My last note before I jump into the blocks is that I am going to talk about where we started for each design, not necessarily where it ended up. As you will see, some blocks started one place and ended up someplace different. This leads to another important creativity lesson: don't let where you once were keep you from going where you need to be. A jumping-off point is just a place to get started. If your creative work moves away from it, do not be afraid to follow it.
With all that out of the way, let's start talking inspiration.
This block's design started with a simple idea—let's do a top-down set inspired by Greek and Roman mythology that has an enchantment component. Why was it important that it had an enchantment component? Why couldn't we have just started with "top-down Greek and Roman mythology-inspired set?" I think we knew that Greek and Roman mythology was going to be tougher than the horror theme of Innistrad,which at the time was our one successful top-down block, because it had fewer elements that clearly tied to game mechanics.
God Favored General | Art by David Palumbo
Also, as much as I love top-down creative-inspired design, it's always important when starting a design to have some inkling of what mechanical elements you might want to work with. If you don't have any mechanical ideas, you'll find that your first set of commons won't have the cohesion you need to make the set play well together.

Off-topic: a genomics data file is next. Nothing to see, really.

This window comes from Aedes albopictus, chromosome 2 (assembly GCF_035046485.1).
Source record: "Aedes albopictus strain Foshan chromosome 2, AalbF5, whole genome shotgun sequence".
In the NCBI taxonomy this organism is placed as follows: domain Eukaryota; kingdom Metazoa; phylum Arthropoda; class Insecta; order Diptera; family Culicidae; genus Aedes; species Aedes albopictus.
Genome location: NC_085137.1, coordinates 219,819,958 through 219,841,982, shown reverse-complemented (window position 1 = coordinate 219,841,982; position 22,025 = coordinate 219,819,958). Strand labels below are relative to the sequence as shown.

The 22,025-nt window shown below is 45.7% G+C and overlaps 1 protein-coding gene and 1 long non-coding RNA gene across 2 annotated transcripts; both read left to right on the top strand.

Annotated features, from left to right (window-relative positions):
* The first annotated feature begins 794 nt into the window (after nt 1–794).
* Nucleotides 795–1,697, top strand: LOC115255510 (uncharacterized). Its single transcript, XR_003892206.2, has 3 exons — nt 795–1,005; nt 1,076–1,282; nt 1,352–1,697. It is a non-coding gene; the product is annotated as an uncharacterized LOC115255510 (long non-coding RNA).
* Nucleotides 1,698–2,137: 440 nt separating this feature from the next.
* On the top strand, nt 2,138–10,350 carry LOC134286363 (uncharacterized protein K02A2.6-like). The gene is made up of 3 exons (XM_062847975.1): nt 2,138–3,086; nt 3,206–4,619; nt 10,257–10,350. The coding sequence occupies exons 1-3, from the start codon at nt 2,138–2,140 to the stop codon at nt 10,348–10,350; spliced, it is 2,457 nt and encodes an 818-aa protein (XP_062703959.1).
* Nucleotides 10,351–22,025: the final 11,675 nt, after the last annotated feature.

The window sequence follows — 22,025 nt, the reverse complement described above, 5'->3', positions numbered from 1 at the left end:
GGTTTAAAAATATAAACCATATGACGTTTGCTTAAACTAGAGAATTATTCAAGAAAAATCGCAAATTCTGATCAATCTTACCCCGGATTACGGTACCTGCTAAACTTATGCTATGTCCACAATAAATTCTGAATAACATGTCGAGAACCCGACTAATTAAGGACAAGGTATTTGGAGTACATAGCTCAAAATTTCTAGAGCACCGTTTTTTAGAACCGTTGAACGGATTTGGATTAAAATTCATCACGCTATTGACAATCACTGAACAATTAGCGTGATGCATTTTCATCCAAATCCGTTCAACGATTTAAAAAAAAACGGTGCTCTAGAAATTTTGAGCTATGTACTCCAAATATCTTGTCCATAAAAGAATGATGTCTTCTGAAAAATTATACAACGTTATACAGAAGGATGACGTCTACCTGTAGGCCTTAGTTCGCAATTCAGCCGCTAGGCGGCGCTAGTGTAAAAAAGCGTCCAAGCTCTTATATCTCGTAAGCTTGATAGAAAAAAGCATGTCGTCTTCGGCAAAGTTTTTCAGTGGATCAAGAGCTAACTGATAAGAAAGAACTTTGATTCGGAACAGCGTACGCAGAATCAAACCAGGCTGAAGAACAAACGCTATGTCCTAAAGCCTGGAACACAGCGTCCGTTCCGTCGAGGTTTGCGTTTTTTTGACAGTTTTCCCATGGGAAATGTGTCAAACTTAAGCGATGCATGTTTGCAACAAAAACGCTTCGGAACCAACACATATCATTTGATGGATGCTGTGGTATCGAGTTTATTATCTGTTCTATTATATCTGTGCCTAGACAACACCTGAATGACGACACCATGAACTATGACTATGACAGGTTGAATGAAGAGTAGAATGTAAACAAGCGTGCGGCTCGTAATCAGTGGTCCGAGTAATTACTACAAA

Finally, while we always knew we would be selling the set on Greek mythology (the Roman part got pulled out early in design), it's important that there are elements of the set you can stress for the audience that isn't excited by the creative elements. "Yeah, yeah, Greek mythology, what's this set doing new, mechanically?"
Return to Ravnica Block
This block is actually one of the trickiest ones we've done. Ravnica block was very popular, perhaps the most popular block of all time, so we wanted to make sure we captured enough of what made it popular the first time. The problem was, we needed to have a different vantage point to not run into the problem I explained above. It had to be, as is often joked about in Hollywood, "the same but different."
The block ended up with two things that drove the inspiration:
The block structure: This was very different than the first Ravnica block. Rather than Large/Small/Small with a 4/3/3 guild breakdown, Return to Ravnica was Large/Large/Small with a 5/5/10 guild breakdown. Also, Gatecrash was drafted without Return to Ravnica when it first came out. Adapting the set to this structure required the design teams to approach the sets very differently.
The guild identities: While the original Ravnica block got a lot right, it made some mistakes and made some choices dictated by the environment of the time. We had been forced to do Azorius differently than it naturally wanted. Simic had a creative take that also deviated from where the guild naturally wanted. There were some mechanics like radiance that weren't a great fit for their guild. What this meant was that Return to Ravnica block was seen as a chance for us to get right some of the things we did not the first time around.